It’s happening likewise nowadays: pre-built strategies that guarantee your success, specific roads will allow you to become rich in a matter of months, people recommending you to manage your business the same way successful companies have done it so that you can be as successful as they have, when what we really have is a tremendous arrange of possibilities that can be implemented depending on each business reality and particular situation.

Each and every business, yours included, is a unique reality.

Why nothing is obligatory but optional? As always, let me explain myself and the way I understand it with an example.

I remember reading a post written by my friend Joaquín Requejo on his blog, entitled "How not to sell social media" (sorry, it’s only in spanish) and which reflected a reality that we can see repeated every day, not just in the area of digital marketing.

Let me share with you what I have learnt from a case I have experienced myself recently: I'm assisting a company in developing their international customer base. The product they sell is highly sophisticated technology-wise and their business prospect (the audience which has the actual capacity to recommend or decide the purchase of this type of product) belongs to a highly professional and technical group, mostly engineers and professionals deeply immersed in the industry.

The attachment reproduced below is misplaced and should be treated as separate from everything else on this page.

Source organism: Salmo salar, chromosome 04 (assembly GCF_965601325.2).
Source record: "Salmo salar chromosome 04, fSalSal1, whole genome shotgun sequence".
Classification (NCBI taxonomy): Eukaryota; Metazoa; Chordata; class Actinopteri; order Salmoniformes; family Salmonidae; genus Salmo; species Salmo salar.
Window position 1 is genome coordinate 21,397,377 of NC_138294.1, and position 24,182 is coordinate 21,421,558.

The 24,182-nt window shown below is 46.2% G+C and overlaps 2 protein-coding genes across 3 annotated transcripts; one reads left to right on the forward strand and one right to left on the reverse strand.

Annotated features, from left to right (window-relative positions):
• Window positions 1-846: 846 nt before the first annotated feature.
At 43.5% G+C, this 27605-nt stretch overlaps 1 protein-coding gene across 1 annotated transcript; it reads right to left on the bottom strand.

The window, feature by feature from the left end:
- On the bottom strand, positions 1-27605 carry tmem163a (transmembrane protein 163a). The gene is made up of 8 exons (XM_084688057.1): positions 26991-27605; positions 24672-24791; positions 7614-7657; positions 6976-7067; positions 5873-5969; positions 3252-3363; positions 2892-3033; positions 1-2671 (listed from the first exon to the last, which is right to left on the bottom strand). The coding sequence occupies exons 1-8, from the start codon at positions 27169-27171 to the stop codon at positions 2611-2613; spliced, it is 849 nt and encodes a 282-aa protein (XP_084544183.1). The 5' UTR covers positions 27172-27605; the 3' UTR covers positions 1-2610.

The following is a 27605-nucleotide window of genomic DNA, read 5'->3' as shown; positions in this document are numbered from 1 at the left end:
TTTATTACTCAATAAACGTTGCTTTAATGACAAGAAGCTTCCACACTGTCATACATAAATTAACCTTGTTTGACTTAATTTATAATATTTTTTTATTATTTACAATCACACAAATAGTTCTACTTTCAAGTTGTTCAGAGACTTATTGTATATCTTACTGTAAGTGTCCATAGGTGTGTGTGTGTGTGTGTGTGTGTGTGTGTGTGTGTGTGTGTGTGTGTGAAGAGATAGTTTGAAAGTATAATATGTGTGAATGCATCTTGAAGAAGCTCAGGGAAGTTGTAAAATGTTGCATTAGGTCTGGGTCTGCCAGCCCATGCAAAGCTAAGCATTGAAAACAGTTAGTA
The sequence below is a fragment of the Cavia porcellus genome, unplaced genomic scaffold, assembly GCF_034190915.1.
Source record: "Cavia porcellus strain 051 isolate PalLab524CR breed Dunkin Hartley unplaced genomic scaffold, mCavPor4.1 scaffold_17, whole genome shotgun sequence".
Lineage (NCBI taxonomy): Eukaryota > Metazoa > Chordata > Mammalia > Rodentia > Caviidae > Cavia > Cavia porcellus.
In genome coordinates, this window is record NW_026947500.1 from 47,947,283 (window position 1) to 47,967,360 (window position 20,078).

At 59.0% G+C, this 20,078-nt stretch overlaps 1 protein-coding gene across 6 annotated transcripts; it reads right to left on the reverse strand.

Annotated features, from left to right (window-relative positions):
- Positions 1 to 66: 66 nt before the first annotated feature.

None of my potential customers are on Facebook, for instance, and the few who are, have very little activity, if they have any at all. It is then worth for me to put time and effort in this network? Who am I going to be talking with if my potential clients are not there?

The same thing happens with Twitter: My potential customers are so busy that they don’t care about tweeting. They have other things in which to invest their time. The question comes up again: Is it worth investing my time in this network, when my clients are not there either?

And we finally get to LinkedIn. Almost all of my business prospects are there and I already have had the opportunity to develop interesting conversations within this network and even generate business opportunities. Is it worth the time and effort? Obviously yes!